It's the beginning of the century, in a parisian brothel, where clients and prostitutes live their entwined destinies in what will be the last year of The Flowers of May, an establishment doomed to foreclosure. For Flora, Iris, Rose and Violette, the titular "Flowers", for Philippe, André, Paul and Bartholomew, their "regulars", that change is far from insignificant. The disappearance of the place, familiar and comfortable for some, oppressive for others, becomes a symbol of the weight of the past and the fear of the future.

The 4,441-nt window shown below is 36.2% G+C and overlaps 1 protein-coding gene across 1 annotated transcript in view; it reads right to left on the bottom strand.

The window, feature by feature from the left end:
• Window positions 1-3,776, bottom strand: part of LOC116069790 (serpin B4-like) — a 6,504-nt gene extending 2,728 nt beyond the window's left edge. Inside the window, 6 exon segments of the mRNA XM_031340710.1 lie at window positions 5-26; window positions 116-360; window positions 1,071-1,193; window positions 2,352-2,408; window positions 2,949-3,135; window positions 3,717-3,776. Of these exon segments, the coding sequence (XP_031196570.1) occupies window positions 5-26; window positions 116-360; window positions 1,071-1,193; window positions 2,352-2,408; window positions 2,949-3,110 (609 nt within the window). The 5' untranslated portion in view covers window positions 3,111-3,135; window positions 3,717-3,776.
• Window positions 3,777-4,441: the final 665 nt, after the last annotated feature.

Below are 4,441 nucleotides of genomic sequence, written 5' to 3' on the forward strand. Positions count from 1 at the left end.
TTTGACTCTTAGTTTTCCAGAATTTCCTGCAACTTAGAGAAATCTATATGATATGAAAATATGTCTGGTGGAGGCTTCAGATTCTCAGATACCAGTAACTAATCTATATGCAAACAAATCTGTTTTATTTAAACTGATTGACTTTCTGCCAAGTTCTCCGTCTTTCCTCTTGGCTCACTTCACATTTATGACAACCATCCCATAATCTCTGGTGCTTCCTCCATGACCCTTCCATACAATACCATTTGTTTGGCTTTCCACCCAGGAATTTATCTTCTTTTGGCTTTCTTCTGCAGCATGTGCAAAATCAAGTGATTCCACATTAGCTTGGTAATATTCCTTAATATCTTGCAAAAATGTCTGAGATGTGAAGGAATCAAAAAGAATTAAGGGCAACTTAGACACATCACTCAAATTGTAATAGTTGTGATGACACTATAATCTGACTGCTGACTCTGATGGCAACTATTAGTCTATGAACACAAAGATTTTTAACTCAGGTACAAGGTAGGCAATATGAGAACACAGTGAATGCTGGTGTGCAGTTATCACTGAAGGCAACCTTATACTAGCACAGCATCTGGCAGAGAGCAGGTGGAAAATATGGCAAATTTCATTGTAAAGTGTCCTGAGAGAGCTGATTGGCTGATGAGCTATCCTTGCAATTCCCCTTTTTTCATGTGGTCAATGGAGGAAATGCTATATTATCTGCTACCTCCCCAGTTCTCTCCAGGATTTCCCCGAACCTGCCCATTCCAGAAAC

Flowers of May (FR) by Muriel Algayres is a larp about objectification and exploitation, questionning power balance through issues of class and gender. It also works through personal relationships and choices, and how they shape the individual, for the better or worse.